Big fish buy up little fish.
According to the NBWA there were over 4,500 traditional beer distributors operating in the U.S. in 1980.Today, there are 3,000.
Consolidation happens for a variety of reasons – to get cost savings, economies of scale, or to simply buy out a competitor.
So, how does consolidation work exactly and what factors drive the decision to consolidate?
What are all the costs involved and how does a buyer get a return on investment?
And most importantly, what does beer distributor consolidation mean for your beer business.
In this post, we’ll dig into the details behind distributor consolidation. We’ll look at the key numbers that shape a deal, and present examples of how consolidation affects buyer and seller.
Consolidation is all around us, so it pays to understand the Economics of Distributor Consolidation.
A business consolidation can take many forms: strategic partnership, minority equity investment, or an outright purchase.
An outright purchase is simplest form of distributor consolidation and perhaps the most common.
In a purchase scenario, buyer and seller exchange information and attempt to settle on the terms of a deal.There is often a broker involved to help guide the transaction and negotiations between the parties.
The purchase usually involves a non-compete agreement where the seller is prohibited from opening up another similar business within a certain time period. The deal may also include a consulting or employment arrangement for the prior owners or key managers to stay with the new company.
There are a million and one details that go into the purchase of one distributor by another, but when the deal is done two distributors become one, and we have consolidation.
Why Consolidate? Golden Cases…
A common consolidation approach is for one neighboring distributor to buy another.
Since the distribution territories are contiguous, this allows for the possibility to deliver beer on one truck instead of two.Best of all, this allows for the purchasing distributor to receive “Golden Cases”.
The term Golden Cases was coined by Andy Christon, of Ippolito, Christon & co.Golden Cases allow a distributor to add beer (and gross profit) to an existing delivery route.
In theory, the cases are “Golden” because they do not require additional expenses to the route. The new cases are simply put on the truck and delivered along with the regular orders.
For example, let’s say a delivery truck typically makes 12 account stops per day and delivers an average of 600 cases. The truck has capacity of 800 cases, and could therefore handle another 200 cases.
If the new 200 cases can be delivered to the existing accounts without adding much time to the driver’s day, these may be Golden Cases.
Golden Cases = Incremental Gross Profit without Incremental costs
While this sounds good, there’s usually a financial catch to consider.
More cases mean more units that the warehouse team needs to pick and load on the truck. It also means more SKU’s for the inventory team to manage and sales team to sell.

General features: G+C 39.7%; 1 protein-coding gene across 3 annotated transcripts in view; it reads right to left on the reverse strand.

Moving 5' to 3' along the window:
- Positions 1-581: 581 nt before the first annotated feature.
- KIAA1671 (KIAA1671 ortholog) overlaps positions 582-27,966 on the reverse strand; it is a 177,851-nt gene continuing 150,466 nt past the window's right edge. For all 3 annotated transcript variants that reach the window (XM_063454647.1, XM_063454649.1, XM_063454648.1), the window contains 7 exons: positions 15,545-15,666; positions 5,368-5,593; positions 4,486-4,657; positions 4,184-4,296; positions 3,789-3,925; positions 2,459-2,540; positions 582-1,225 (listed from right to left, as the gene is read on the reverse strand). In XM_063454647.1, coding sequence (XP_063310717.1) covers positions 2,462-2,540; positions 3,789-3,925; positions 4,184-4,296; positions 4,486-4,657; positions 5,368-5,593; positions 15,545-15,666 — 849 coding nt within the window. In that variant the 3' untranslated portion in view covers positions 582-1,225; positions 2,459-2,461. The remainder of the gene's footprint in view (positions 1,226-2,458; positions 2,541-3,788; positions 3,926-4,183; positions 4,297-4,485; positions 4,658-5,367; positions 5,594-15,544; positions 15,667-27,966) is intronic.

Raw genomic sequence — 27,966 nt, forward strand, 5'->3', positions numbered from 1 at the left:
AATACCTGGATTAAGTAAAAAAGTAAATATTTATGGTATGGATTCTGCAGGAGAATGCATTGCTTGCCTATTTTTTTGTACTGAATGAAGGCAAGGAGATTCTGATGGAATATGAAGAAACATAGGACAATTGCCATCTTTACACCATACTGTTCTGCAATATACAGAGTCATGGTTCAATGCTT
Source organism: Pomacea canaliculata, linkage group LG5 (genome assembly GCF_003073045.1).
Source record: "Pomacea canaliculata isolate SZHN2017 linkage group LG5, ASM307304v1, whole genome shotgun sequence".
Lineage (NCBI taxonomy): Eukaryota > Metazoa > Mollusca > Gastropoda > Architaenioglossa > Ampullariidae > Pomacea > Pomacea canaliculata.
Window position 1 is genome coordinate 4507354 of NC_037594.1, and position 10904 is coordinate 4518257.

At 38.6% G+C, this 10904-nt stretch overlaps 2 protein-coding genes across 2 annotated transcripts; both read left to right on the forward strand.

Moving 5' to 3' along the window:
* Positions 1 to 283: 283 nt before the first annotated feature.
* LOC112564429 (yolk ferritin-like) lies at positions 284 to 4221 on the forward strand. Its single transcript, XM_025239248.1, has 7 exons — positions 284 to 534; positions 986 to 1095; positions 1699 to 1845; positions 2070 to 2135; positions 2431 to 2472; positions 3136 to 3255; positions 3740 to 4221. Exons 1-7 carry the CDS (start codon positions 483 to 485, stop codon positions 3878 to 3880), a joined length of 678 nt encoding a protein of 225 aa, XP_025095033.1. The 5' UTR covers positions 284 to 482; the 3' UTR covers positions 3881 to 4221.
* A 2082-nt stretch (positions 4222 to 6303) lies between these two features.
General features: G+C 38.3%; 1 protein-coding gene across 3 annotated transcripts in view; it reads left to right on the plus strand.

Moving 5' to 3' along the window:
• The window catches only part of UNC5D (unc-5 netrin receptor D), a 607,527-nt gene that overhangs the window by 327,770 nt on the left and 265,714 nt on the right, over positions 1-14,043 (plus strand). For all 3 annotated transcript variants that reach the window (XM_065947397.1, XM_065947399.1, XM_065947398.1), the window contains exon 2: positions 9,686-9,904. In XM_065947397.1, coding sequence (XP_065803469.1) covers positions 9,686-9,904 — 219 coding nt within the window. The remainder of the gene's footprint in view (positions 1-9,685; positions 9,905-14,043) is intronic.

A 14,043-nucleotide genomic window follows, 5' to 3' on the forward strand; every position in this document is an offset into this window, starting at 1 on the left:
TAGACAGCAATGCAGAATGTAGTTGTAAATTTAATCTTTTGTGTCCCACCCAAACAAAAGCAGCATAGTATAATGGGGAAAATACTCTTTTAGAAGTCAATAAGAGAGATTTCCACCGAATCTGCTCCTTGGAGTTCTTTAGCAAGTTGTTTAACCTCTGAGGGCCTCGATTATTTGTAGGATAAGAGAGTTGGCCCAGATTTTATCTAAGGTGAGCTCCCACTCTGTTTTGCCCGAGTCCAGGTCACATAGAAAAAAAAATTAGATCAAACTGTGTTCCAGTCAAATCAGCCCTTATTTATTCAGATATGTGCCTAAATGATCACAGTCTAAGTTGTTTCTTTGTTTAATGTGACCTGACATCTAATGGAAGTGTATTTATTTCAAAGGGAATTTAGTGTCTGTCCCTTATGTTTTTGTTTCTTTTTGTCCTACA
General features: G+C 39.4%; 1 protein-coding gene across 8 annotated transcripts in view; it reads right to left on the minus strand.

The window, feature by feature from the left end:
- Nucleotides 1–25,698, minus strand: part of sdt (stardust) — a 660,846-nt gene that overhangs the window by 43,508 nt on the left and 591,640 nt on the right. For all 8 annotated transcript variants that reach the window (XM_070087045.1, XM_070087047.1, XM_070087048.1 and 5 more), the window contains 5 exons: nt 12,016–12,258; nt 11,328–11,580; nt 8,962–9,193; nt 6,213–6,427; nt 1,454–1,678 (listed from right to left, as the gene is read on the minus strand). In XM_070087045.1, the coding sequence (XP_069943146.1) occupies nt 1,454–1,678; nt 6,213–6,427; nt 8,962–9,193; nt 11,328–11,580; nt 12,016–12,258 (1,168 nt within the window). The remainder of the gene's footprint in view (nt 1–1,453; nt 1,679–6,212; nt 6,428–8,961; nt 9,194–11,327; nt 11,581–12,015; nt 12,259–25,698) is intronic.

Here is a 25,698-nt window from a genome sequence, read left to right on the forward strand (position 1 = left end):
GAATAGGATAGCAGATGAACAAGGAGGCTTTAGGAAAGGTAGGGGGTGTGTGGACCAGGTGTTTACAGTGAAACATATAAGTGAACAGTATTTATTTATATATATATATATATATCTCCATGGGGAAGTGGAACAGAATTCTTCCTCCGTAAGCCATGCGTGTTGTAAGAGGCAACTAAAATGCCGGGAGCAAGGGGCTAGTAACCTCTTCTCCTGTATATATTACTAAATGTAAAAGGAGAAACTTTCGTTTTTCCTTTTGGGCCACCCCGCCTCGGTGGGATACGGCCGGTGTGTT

More cases = More time = More expense
Golden Cases can be a great way to increase the gross profit for a delivery route and for the purchasing distributor. However, there are many costs (hidden and in plain sight) that come with more volume.
Why Consolidate? Cost Savings…Real and Imagined
In addition to growing sales and margins with Golden Cases, wholesaler consolidation offers an opportunity for cost savings.
Cost savings, sometimes called synergies, occur when there are cost redundancies between the two wholesalers.
For example, administrative and overhead personnel, top management and ownership salaries are often targeted for reduction or elimination in a consolidation.
Warehouse costs may be reduced significantly if operations can be combined. Instead of running three warehouses, a consolidation may provide an opportunity to run out of two locations.
These synergies can add up to big dollars and there are real savings at stake.
However, consolidation can also bring about a variety of un-intended and costly consequences.
When distributors combine, there is often a clash of cultures. The way one wholesaler does business isn’t the same as how another operates. Employees from the acquired distributor may not buy into the new distributor culture, and costly turnover results.
Retailers may also feel the strain of a new wholesaler to service their store. There may be changes in sales people and drivers along with new policies and delivery times. People don’t deal well with change, and neither do retailers which can lead to lost sales.
Cost savings are a big part of consolidation, and should be calculated carefully. But beware of the hidden cost increases that come with consolidation. These can add up to nasty financial surprises.
Consolidation: What it Means for Your Business
The number of beer wholesalers in the U.S. has decreased by 33% in the last few decades. There’s no reason to think this trend won’t continue.
So, what does consolidation mean for your beer business and what should you do about it?
The steps you can take right now include positioning yourself as a buyer.Or, as a seller.
Will you be the consolidator or consolidated? A lot depends on your financial position, your market position, and your appetite to take on the challenges and opportunities that consolidation presents.
Regardless of the path you choose, you can and should begin to prepare now. Start with these steps:
- Review your supplier contracts and ensure you have a signed copy of each one
- Talk to your CPA firm about conducting an internal controls audit to make sure there are no financial surprises lurking in the books
- Meet with your banker to determine your financial position and ability to borrow (or to pay off loans early)
Consolidation means change and opportunity. And as the saying goes, opportunity comes to those who are prepared.